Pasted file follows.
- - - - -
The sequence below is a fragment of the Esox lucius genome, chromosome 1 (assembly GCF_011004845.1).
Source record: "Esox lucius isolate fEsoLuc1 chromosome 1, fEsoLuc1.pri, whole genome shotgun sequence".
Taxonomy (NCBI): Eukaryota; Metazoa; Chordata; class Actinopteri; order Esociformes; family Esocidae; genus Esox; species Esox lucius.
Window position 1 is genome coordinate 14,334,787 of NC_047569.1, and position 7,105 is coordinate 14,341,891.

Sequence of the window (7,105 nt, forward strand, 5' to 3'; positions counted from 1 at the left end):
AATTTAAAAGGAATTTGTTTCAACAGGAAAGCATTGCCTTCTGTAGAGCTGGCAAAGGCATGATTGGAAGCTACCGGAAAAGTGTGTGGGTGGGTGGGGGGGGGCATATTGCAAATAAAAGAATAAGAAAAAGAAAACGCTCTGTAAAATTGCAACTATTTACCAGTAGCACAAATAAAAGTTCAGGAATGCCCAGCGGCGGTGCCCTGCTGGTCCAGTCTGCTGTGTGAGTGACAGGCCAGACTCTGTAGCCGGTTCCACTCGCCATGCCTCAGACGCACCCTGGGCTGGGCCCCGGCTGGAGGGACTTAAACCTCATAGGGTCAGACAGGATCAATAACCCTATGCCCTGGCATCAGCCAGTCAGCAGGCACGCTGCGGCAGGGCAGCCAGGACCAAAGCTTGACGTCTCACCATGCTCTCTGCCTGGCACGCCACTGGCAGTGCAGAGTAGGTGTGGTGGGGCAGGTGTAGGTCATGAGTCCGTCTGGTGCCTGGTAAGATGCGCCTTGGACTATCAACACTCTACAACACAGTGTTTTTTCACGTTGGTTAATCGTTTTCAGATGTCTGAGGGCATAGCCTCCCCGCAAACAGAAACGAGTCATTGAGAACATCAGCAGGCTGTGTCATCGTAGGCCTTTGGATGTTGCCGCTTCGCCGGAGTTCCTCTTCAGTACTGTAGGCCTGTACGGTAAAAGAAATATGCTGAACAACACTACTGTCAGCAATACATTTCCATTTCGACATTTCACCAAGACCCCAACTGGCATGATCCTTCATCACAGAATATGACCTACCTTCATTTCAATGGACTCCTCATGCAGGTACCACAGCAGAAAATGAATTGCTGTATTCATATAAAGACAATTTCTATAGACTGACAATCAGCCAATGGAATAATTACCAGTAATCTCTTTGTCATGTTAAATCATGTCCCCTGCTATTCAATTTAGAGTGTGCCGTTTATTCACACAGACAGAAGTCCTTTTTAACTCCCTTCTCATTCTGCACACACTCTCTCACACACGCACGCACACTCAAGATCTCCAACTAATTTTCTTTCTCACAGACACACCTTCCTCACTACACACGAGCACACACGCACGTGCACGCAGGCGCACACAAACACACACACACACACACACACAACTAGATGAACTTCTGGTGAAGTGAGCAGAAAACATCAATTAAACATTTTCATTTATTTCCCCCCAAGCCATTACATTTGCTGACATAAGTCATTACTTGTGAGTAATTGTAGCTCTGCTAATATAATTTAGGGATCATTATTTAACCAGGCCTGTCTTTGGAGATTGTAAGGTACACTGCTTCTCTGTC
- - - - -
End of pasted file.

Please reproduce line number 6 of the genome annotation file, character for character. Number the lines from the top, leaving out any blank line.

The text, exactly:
AATTTAAAAGGAATTTGTTTCAACAGGAAAGCATTGCCTTCTGTAGAGCTGGCAAAGGCATGATTGGAAGCTACCGGAAAAGTGTGTGGGTGGGTGGGGGGGGGCATATTGCAAATAAAAGAATAAGAAAAAGAAAACGCTCTGTAAAATTGCAACTATTTACCAGTAGCACAAATAAAAGTTCAGGAATGCCCAGCGGCGGTGCCCTGCTGGTCCAGTCTGCTGTGTGAGTGACAGGCCAGACTCTGTAGCCGGTTCCACTCGCCATGCCTCAGACGCACCCTGGGCTGGGCCCCGGCTGGAGGGACTTAAACCTCATAGGGTCAGACAGGATCAATAACCCTATGCCCTGGCATCAGCCAGTCAGCAGGCACGCTGCGGCAGGGCAGCCAGGACCAAAGCTTGACGTCTCACCATGCTCTCTGCCTGGCACGCCACTGGCAGTGCAGAGTAGGTGTGGTGGGGCAGGTGTAGGTCATGAGTCCGTCTGGTGCCTGGTAAGATGCGCCTTGGACTATCAACACTCTACAACACAGTGTTTTTTCACGTTGGTTAATCGTTTTCAGATGTCTGAGGGCATAGCCTCCCCGCAAACAGAAACGAGTCATTGAGAACATCAGCAGGCTGTGTCATCGTAGGCCTTTGGATGTTGCCGCTTCGCCGGAGTTCCTCTTCAGTACTGTAGGCCTGTACGGTAAAAGAAATATGCTGAACAACACTACTGTCAGCAATACATTTCCATTTCGACATTTCACCAAGACCCCAACTGGCATGATCCTTCATCACAGAATATGACCTACCTTCATTTCAATGGACTCCTCATGCAGGTACCACAGCAGAAAATGAATTGCTGTATTCATATAAAGACAATTTCTATAGACTGACAATCAGCCAATGGAATAATTACCAGTAATCTCTTTGTCATGTTAAATCATGTCCCCTGCTATTCAATTTAGAGTGTGCCGTTTATTCACACAGACAGAAGTCCTTTTTAACTCCCTTCTCATTCTGCACACACTCTCTCACACACGCACGCACACTCAAGATCTCCAACTAATTTTCTTTCTCACAGACACACCTTCCTCACTACACACGAGCACACACGCACGTGCACGCAGGCGCACACAAACACACACACACACACACACACAACTAGATGAACTTCTGGTGAAGTGAGCAGAAAACATCAATTAAACATTTTCATTTATTTCCCCCCAAGCCATTACATTTGCTGACATAAGTCATTACTTGTGAGTAATTGTAGCTCTGCTAATATAATTTAGGGATCATTATTTAACCAGGCCTGTCTTTGGAGATTGTAAGGTACACTGCTTCTCTGTC